James, what did your career look like before Clubhouse? 

James: I felt the same as Paul. I sat there wondering why I was spending all this time on this platform. I joined on 30th December after getting an invite from a client of mine, and she was like, you should definitely be on this because it’s an audio platform, sort of like radio and podcast. On the 7th of January, I put a podcast episode out saying ‘Why Clubhouse could be the biggest waste of time of 2021… Maybe’ – I’m glad I gave myself that wiggle room because I was completely wrong. I’ve been in the broadcasting and PR radio game for 15 years, and I have been given the title of podcast king, so I automatically thought, I should probably be on this. I hated it to start with, and it wasn’t until I locked eyes across a crowded room with Ashley Shipman and our bromance formed that I realised I like this guy. He’s not here selling snake oil, he’s just honest. Ashley’s a proper old-school salesman and invited me to have a call, I had no idea what it was about, but I thought, let’s just have a chat. We’re very like-minded, and we both knew there was a good opportunity here. I was the opposite of Paul – he was going for the semi-retirement plan with no plan of being busier, whereas I was growing my business, and I didn’t have time to be busy with anything else. So I set myself a challenge, if I don’t make a thousand pounds off Clubhouse in 10 days, I’m going to leave. It was an arbitrary figure, it wasn’t about having an aspirational goal, it was about whether I was wasting my time on this platform. If you give value, you become valued within that community. I’ve got a podcast agency, and I was seeing the leads come in, and I knew I had to convert some of these leads. In about three days, I had made six grand directly through Clubhouse. It wasn’t trickle-down revenue, it was cash in the bank. I remember saying to my wife, ‘I know I’m spending a lot of time on this platform, but it is going to be the biggest driver of the podcast agency.’ By the third week, I could see the difference. I was around in the PR games back in 2021, and I was already working with the likes of BMW, Nando’s, Thomas Cook, and Nissan when influencer marketing came around, and I saw the call to action that it was driving at the time. I missed that boat because I wasn’t an influencer, and I’m still not now, but I thought this can give us the same power as influencers have got within influencer marketing in 2012.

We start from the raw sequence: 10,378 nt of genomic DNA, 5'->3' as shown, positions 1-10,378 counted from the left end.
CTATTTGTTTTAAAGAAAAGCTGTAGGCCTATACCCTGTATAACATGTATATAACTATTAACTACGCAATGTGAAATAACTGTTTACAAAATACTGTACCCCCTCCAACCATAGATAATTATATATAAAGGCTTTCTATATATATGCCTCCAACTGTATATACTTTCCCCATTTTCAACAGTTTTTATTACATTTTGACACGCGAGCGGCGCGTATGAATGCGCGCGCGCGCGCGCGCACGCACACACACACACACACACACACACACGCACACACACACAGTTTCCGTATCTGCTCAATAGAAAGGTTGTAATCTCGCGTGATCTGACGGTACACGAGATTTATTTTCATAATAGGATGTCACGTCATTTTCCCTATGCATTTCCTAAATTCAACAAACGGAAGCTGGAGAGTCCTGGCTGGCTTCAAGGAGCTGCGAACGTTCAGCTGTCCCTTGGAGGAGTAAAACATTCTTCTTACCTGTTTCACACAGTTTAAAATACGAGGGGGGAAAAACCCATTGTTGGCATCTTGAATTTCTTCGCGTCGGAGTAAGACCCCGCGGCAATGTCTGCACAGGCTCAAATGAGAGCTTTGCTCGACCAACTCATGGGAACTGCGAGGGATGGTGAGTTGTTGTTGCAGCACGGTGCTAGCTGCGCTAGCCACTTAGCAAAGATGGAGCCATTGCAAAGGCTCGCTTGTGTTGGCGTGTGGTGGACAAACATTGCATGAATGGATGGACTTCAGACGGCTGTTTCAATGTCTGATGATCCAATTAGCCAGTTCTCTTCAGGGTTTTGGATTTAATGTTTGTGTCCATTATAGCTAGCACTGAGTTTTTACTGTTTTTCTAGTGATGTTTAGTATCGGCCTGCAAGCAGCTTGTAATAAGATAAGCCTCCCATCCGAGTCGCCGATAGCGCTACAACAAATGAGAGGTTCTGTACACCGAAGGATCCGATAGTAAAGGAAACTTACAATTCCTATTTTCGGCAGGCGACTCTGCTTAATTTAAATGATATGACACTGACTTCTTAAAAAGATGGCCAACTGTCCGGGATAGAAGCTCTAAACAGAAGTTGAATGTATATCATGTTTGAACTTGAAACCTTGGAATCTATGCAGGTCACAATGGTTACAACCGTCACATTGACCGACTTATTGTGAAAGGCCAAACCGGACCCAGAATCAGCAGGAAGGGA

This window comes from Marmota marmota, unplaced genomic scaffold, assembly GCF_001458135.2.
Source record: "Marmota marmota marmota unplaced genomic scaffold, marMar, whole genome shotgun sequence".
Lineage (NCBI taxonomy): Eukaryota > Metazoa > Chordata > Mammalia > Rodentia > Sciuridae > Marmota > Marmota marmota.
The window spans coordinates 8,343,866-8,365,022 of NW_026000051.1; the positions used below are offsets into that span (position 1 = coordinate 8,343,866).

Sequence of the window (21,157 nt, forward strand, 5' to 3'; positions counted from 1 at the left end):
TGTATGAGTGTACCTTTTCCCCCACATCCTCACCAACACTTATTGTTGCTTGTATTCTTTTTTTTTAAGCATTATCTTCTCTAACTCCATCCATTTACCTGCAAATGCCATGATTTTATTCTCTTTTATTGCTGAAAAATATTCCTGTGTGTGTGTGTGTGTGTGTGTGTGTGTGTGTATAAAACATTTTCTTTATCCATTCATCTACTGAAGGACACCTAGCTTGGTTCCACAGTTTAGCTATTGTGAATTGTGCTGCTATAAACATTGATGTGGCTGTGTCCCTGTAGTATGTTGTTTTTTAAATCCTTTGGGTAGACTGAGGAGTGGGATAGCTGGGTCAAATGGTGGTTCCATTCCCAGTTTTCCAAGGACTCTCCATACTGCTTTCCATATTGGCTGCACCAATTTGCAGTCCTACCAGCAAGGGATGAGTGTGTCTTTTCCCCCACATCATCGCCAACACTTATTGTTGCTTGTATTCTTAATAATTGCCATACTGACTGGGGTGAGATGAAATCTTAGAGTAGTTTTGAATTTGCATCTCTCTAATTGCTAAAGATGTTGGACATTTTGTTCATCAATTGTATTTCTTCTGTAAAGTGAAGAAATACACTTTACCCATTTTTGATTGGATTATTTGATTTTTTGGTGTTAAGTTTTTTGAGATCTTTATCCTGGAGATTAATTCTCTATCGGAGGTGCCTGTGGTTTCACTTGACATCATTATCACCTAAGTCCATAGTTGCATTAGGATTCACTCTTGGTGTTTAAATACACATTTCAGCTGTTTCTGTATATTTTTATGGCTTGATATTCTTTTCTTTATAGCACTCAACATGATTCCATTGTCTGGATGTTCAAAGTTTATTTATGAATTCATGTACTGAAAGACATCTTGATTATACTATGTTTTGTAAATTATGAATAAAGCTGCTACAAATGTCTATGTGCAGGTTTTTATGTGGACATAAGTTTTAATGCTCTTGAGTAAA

I had this room that I called the Daily Habits of High Performance, with the plans of making it a daily room, and after the first three, I knew I couldn’t do it every day, and I thought I’ll do this once a week. Everyone was talking about very specific niche topics from marketing, sales, social media to Instagram, but no one was talking about mindset. At the start, we had Jessie Itzler, John Lee Dumas, Lewis Howes, Grant Cardone, Paris Hilton, Tyreese, and all these megastar celebrities and influencers floating about the platforms. I thought, let’s keep it simple and talk about daily habits and the second week we ran it, it started on Sunday and ran till Thursday – it ran for five days non-stop and at certain points, we would have fifteen hundred people in the room together at the same time, and it probably went up to about three and a half thousand people at any one time. 

That’s where the gang, the group of 6 that Paul mentioned before, had come together. We couldn’t run these rooms by ourselves. Ashley was running Breakfast with Winners by himself every day for three hours a day, and he would let us know if he had a meeting or a sales call, and one of us would take over for half an hour, and that’s how it evolved. So the 6 of us decided we’d run a show each day, and everyone else can support us if they need to. We all had our different niches, branding, podcasting, scaling, etc. As Paul mentioned, by being in that group, we could see who had an alignment of values, you could see who was there to really add value and who is there to line their own pockets in the short term. There’s nothing wrong with being intentional about making money in business, your outcome as a business is to make money, if you’re not in it to make money then what are you in business for. We realised quite early on that there’s a massive opportunity here – if we go against the tide with everyone else who found a gap, plugged the gap, and sold a 50 quid course, we could have had a short-term win, but we wanted to create something bigger.